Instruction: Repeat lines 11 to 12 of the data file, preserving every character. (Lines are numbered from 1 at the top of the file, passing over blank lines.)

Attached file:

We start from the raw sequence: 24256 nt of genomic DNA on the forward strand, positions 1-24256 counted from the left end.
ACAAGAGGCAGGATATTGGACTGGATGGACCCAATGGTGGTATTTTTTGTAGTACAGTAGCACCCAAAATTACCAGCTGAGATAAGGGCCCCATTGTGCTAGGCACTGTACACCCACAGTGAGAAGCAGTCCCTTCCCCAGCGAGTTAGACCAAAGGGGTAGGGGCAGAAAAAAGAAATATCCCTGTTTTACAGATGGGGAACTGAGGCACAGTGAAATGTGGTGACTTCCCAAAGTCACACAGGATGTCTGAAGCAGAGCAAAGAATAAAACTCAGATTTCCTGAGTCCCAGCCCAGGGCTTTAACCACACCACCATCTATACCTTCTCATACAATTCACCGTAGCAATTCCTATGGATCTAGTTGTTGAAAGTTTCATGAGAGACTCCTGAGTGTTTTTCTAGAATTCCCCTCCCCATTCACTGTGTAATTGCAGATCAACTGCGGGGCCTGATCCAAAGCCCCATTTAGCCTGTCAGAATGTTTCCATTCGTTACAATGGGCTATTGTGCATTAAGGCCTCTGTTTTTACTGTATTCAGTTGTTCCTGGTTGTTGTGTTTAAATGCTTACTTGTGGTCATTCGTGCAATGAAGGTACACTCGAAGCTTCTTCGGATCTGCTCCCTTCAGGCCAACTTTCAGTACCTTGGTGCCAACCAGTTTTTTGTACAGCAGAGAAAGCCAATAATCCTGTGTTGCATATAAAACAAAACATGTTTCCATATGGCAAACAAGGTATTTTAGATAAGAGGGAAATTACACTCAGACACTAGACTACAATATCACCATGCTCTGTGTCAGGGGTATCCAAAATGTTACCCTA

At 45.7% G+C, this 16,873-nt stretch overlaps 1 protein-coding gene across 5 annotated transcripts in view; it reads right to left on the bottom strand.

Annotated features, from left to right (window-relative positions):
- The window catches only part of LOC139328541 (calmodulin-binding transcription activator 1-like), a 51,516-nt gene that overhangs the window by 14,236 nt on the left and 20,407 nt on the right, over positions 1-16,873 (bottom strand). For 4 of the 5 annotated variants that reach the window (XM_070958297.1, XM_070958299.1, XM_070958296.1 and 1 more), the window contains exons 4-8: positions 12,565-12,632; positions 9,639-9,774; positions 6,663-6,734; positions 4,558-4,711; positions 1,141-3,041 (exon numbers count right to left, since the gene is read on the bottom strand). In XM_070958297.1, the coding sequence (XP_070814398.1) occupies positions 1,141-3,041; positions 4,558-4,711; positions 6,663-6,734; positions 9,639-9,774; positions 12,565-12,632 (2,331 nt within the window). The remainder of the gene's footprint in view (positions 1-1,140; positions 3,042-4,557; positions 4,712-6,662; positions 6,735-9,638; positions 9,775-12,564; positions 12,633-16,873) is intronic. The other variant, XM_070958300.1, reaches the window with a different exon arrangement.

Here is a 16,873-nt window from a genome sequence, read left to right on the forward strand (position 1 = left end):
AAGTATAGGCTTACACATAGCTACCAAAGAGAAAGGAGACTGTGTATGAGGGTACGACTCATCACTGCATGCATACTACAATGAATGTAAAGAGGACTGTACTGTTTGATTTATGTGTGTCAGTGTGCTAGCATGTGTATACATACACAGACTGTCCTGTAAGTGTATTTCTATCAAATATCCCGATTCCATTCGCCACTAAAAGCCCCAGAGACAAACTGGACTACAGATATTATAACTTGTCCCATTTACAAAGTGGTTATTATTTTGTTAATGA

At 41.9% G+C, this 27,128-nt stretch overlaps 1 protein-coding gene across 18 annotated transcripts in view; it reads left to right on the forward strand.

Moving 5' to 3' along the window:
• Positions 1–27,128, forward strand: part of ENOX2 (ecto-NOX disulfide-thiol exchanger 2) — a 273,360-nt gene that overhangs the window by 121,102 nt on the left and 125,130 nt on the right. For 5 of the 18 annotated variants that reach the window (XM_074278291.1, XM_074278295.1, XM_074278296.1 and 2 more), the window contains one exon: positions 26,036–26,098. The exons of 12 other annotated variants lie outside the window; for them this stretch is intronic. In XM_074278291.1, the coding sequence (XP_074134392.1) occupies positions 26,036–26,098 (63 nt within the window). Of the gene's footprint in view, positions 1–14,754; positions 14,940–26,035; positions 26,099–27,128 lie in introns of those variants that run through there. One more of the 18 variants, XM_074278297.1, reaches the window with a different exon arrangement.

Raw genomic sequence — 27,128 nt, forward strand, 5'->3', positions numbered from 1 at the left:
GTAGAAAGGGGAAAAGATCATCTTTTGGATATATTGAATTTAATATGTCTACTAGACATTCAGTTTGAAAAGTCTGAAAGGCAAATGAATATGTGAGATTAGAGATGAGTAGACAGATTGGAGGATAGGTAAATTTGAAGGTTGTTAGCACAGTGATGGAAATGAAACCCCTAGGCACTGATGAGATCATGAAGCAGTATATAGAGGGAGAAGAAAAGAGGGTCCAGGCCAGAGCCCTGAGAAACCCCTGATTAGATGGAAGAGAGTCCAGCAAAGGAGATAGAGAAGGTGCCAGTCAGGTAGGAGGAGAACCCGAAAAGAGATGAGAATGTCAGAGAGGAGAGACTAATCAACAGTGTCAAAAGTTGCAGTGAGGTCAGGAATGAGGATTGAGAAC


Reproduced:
Raw genomic sequence — 27,128 nt, forward strand, 5'->3', positions numbered from 1 at the left:
GTAGAAAGGGGAAAAGATCATCTTTTGGATATATTGAATTTAATATGTCTACTAGACATTCAGTTTGAAAAGTCTGAAAGGCAAATGAATATGTGAGATTAGAGATGAGTAGACAGATTGGAGGATAGGTAAATTTGAAGGTTGTTAGCACAGTGATGGAAATGAAACCCCTAGGCACTGATGAGATCATGAAGCAGTATATAGAGGGAGAAGAAAAGAGGGTCCAGGCCAGAGCCCTGAGAAACCCCTGATTAGATGGAAGAGAGTCCAGCAAAGGAGATAGAGAAGGTGCCAGTCAGGTAGGAGGAGAACCCGAAAAGAGATGAGAATGTCAGAGAGGAGAGACTAATCAACAGTGTCAAAAGTTGCAGTGAGGTCAGGAATGAGGATTGAGAAC